Setting sleeve 2 comprises the upper portion of the exterior housing of packer 1. A packing element system consisting of a plurality of sealing and extrusion preventing elements are located in surrounding relationship to the mandrel 26 at the lower end of setting sleeve 2. The packing element system comprises an upper extrusion preventing barrier or back up structure comprising two split rings 6 and 8. Extrusion preventing rings 6 and 8 comprise elastically expandable members shiftable into engagement with the outer casing of the well. These elastic members are fabricated from a spring metal and are interfitted by tongue-and-groove configuration. A similar lower extrusion preventing barrier or back up ring assembly comprises two similarly interfitting elastic spring metal rings 20 and 22 at the lower end of the packing element system. A central packing element 14 is located between the upper and lower sets of back up rings. In the preferred embodiment of this invention, the central packing element comprises a molded sealing element for establishing sealing integrity between the packer and the external casing. In the preferred embodiment of this invention the central packing element comprising an element fabricated from a material such as polytetrafluoroethylene. This material provides excellent chemical resistence to corrosive materials often encountered in subterranean oil or gas wells, as well as providing excellent high temperature performance. Of course, the invention described here can be employed with a more conventional or elastomeric material, such as nitrile rubber.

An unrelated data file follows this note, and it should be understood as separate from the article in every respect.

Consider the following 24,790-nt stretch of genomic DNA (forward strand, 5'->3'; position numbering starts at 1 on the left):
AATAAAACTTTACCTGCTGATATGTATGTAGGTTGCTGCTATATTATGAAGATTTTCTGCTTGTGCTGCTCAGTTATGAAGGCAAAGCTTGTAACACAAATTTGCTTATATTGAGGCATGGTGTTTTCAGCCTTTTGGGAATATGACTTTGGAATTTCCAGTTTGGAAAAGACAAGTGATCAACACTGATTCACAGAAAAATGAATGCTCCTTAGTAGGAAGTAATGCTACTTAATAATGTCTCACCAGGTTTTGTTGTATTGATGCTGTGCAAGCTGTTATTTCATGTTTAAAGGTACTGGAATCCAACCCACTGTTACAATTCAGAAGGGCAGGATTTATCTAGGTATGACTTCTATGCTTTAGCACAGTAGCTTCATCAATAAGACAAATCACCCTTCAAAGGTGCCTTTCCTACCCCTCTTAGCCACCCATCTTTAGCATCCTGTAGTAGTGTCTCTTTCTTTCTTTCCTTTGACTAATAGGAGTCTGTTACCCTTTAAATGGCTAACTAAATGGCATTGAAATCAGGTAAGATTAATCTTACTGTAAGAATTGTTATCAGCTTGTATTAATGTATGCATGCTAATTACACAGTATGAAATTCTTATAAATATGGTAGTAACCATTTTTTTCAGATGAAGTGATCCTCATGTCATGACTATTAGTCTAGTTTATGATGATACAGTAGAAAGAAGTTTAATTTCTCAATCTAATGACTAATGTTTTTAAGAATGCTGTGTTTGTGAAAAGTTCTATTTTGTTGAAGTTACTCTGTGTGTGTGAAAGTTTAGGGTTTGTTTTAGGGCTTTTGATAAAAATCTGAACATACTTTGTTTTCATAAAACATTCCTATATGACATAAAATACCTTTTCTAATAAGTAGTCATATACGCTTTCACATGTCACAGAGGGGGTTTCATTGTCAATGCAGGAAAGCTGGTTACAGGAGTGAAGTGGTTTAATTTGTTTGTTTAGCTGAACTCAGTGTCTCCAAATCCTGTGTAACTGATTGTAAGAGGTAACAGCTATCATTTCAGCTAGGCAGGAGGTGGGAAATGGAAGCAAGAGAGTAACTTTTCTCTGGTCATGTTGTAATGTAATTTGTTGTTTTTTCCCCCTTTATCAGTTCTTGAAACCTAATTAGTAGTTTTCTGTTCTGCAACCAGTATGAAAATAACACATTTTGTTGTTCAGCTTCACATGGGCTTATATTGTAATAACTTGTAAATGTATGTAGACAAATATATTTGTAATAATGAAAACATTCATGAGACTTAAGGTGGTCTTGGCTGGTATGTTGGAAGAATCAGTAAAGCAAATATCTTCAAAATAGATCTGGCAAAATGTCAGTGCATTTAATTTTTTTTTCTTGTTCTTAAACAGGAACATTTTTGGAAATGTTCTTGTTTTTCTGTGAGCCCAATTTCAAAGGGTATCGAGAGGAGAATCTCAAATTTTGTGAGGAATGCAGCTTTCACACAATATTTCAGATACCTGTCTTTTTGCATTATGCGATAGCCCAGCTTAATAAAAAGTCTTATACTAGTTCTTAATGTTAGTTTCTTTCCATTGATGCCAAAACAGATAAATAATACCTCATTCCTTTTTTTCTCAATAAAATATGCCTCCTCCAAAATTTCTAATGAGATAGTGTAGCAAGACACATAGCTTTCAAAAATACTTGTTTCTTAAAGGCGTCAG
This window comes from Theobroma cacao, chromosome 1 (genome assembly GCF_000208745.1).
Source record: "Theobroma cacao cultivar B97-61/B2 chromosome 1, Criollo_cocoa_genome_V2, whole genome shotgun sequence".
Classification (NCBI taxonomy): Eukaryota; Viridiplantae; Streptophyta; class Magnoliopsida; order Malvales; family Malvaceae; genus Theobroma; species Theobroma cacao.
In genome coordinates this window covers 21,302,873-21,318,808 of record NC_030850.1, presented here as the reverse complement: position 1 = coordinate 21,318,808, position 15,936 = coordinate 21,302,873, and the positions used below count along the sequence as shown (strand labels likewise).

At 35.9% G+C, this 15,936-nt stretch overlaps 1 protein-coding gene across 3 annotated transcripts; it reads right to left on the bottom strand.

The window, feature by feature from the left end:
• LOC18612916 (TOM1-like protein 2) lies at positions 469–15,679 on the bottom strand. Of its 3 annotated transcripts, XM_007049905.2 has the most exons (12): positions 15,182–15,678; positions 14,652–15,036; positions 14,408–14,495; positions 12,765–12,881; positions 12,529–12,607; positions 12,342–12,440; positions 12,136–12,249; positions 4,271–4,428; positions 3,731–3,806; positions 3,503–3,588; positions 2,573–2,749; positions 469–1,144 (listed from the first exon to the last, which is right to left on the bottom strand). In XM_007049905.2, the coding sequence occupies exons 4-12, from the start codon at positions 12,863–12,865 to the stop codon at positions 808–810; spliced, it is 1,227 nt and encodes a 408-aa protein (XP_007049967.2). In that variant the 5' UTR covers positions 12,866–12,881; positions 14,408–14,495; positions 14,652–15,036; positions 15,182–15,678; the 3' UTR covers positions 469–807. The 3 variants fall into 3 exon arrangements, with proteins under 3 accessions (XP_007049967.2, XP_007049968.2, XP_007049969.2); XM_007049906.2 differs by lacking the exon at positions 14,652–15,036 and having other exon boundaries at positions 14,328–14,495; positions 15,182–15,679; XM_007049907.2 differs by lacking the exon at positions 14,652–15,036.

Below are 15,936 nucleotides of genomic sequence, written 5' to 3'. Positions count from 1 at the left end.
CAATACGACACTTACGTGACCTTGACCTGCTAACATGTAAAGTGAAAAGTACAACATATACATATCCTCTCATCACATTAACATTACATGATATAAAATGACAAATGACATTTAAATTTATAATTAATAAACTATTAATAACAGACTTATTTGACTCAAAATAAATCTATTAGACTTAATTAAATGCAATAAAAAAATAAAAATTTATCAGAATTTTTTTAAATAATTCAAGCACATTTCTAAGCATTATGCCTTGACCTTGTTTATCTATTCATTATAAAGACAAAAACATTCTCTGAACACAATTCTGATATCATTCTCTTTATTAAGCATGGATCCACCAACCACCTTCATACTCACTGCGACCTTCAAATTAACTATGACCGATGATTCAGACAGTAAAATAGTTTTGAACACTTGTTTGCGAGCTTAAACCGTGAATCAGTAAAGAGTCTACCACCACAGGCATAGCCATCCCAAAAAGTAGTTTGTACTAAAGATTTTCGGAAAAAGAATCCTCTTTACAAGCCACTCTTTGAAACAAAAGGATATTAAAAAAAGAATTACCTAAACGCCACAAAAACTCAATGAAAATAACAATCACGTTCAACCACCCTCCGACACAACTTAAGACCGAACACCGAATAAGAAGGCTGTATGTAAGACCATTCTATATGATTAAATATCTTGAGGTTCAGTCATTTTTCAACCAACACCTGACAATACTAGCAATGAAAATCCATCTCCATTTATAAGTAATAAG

Between upper backup rings and the central packing element 14, which provides the primary seal between the packer and the outer casing, an annular barrier element 10, which is transversely compressible, deformable and conformable to the contour of the extrusion preventing elements and axially and radially resilient, is positioned adjacent each extrusion preventing ring. The barrier elements form a low function interface with the backup rings. In the preferred embodiment of this invention, both the upper barrier element 10 and the lower barrier element 18 comprise transversely compressible seamless, knitted elements generally defined by a continuous series of interlocking ductile, metal-containing loop members. The construction of one embodiment of such resilient elements is described in U.S. Pat. No. 2,761,203 entitled Resilient Gasket Forming Material and Method of Producing Same and U.S. Pat. No. 3,033,722 entitled Compressable Metal Gasket and Method of Making Same, each being assigned to Metex Corporation of Edison, N.J. These elements 10 and 18 each consist of a continuous series of interlocking loops knitted in a tubular form, allowing two-way movement in the wire plane, affording unusual flexibility and resiliency, even under heavy compression loads and exposure to extreme temperatures. It has been found that knitted wire yields to applied force yet maintains its compressive stress. Since there are no ribs, seams or other weak areas in this construction, a uniform strength is maintained over its entire area. When used in combination with a basic sealing material, such as asbestos-laden cords interwoven between one or more of the loops, the knitted wire serves as a backup "sleeve or expander, imparting its resiliency to the combined elements. This seamless, knitted element can be compressed to the contour of an adjacent member, and it may be fabricated from almost any material or combination of materials that may be drawn in filament form, such as stainless steel wire, or other ductile metals, such as aluminum, copper and special alloys in combination with the asbestos-laden material, other synthetic fibers, polymers and yarns. In the preferred embodiment of this invention, the intertwined filaments are knitted. Such a knitted element is further disclosed in bulletin number Ml-50 of the Metex Thermal-Mechanical Group, Metex Corporation.